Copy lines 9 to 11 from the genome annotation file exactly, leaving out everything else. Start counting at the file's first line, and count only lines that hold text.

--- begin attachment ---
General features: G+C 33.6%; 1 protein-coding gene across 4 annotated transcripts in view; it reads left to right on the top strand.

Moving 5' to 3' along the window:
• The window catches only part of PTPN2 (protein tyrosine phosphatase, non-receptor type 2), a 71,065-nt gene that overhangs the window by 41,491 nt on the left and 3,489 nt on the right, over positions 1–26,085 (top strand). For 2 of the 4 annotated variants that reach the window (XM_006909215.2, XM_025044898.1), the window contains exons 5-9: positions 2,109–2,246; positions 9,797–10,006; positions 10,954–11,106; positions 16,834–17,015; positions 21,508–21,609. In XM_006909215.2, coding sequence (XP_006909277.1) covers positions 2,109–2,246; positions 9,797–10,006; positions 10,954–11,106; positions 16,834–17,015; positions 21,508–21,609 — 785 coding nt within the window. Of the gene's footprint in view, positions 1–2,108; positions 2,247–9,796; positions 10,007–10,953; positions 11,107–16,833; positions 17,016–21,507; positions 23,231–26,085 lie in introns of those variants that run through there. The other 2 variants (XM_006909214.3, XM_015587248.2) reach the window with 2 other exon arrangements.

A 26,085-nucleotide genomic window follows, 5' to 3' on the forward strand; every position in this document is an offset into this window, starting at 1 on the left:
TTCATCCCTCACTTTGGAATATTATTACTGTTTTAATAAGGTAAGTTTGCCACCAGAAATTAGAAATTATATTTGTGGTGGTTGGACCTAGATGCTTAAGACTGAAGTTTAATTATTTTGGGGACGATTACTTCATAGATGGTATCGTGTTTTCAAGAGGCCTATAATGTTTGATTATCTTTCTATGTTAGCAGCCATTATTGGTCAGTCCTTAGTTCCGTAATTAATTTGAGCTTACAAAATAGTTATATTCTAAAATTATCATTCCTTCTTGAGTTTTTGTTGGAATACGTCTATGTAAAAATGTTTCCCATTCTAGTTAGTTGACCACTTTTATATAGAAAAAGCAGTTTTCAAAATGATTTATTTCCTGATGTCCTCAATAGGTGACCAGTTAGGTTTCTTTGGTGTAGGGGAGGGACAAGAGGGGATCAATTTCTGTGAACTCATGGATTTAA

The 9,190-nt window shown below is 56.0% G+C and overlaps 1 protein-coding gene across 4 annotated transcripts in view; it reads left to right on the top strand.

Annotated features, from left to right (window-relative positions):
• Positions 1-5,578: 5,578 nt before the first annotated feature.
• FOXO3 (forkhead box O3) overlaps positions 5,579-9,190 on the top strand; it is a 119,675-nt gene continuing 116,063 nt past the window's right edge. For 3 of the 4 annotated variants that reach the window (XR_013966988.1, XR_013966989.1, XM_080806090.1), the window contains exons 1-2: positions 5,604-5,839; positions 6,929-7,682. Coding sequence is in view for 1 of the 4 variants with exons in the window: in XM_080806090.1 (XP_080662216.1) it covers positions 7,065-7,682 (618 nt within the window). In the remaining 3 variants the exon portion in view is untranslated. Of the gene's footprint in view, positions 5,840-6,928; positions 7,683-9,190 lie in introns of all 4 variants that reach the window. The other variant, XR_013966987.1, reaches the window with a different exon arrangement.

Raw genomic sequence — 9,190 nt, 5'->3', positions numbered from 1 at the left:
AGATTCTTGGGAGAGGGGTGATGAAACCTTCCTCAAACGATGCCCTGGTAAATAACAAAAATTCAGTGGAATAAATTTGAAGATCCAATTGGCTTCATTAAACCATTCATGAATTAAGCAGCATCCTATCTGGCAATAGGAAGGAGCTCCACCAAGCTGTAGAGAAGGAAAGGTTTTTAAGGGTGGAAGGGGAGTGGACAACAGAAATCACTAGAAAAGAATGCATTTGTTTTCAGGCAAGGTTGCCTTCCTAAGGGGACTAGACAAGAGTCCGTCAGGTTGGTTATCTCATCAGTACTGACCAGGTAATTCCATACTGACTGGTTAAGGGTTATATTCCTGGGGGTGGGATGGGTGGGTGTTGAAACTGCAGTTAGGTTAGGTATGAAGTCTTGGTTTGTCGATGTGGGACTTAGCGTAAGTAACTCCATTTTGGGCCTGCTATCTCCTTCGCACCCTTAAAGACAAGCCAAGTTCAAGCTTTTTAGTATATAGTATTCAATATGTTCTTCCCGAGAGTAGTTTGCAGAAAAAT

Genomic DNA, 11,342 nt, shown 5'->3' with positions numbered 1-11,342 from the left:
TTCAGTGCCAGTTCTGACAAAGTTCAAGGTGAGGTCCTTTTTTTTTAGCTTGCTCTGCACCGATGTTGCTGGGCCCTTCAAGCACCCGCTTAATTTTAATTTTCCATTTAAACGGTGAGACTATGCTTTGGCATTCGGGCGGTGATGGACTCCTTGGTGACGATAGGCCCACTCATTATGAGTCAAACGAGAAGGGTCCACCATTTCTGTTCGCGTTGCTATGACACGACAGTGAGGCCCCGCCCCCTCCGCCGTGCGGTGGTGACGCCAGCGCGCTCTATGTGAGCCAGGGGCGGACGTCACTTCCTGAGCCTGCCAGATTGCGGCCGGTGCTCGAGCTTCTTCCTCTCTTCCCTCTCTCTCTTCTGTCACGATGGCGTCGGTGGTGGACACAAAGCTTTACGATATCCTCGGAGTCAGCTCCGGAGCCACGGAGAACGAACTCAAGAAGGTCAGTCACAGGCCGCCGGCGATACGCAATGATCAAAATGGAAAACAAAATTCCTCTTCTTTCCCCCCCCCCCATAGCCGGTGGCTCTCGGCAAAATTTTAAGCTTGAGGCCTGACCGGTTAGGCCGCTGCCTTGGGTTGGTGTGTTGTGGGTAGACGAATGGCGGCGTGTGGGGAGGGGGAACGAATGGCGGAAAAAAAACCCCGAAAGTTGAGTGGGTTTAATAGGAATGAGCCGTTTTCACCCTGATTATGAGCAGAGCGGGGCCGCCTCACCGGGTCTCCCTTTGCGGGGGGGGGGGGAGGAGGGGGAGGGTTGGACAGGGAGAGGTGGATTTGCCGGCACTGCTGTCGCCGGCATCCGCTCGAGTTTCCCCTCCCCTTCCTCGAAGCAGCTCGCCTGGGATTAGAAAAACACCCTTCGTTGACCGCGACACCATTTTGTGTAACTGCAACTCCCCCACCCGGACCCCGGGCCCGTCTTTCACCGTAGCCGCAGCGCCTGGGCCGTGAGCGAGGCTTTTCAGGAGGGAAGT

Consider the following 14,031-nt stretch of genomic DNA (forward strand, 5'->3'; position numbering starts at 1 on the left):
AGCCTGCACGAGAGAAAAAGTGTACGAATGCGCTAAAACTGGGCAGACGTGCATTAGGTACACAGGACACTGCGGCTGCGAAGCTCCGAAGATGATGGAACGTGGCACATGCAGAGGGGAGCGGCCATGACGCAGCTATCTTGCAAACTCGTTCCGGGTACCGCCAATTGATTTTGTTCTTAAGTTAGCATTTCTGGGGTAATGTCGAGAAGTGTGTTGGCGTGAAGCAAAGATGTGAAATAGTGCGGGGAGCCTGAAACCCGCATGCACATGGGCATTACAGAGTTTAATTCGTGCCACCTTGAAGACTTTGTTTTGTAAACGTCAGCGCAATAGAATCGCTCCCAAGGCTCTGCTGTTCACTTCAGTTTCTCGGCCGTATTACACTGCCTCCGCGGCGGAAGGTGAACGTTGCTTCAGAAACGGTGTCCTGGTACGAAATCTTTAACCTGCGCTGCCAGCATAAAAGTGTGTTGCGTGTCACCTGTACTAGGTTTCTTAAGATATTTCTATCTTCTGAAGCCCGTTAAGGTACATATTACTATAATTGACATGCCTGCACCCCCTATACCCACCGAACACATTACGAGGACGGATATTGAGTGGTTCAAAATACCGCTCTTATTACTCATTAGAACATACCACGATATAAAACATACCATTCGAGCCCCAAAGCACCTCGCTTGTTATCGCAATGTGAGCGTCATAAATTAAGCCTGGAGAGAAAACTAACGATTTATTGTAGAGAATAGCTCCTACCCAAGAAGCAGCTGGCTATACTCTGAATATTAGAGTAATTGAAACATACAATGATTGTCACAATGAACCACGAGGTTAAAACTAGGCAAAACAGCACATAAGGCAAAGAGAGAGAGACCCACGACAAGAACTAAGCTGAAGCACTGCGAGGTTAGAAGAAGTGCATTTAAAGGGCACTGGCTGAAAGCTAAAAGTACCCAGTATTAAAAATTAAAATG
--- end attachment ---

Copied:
• FOXO3 (forkhead box O3) overlaps positions 5,579-9,190 on the top strand; it is a 119,675-nt gene continuing 116,063 nt past the window's right edge. For 3 of the 4 annotated variants that reach the window (XR_013966988.1, XR_013966989.1, XM_080806090.1), the window contains exons 1-2: positions 5,604-5,839; positions 6,929-7,682. Coding sequence is in view for 1 of the 4 variants with exons in the window: in XM_080806090.1 (XP_080662216.1) it covers positions 7,065-7,682 (618 nt within the window). In the remaining 3 variants the exon portion in view is untranslated. Of the gene's footprint in view, positions 5,840-6,928; positions 7,683-9,190 lie in introns of all 4 variants that reach the window. The other variant, XR_013966987.1, reaches the window with a different exon arrangement.

Raw genomic sequence — 9,190 nt, 5'->3', positions numbered from 1 at the left:
AGATTCTTGGGAGAGGGGTGATGAAACCTTCCTCAAACGATGCCCTGGTAAATAACAAAAATTCAGTGGAATAAATTTGAAGATCCAATTGGCTTCATTAAACCATTCATGAATTAAGCAGCATCCTATCTGGCAATAGGAAGGAGCTCCACCAAGCTGTAGAGAAGGAAAGGTTTTTAAGGGTGGAAGGGGAGTGGACAACAGAAATCACTAGAAAAGAATGCATTTGTTTTCAGGCAAGGTTGCCTTCCTAAGGGGACTAGACAAGAGTCCGTCAGGTTGGTTATCTCATCAGTACTGACCAGGTAATTCCATACTGACTGGTTAAGGGTTATATTCCTGGGGGTGGGATGGGTGGGTGTTGAAACTGCAGTTAGGTTAGGTATGAAGTCTTGGTTTGTCGATGTGGGACTTAGCGTAAGTAACTCCATTTTGGGCCTGCTATCTCCTTCGCACCCTTAAAGACAAGCCAAGTTCAAGCTTTTTAGTATATAGTATTCAATATGTTCTTCCCGAGAGTAGTTTGCAGAAAAAT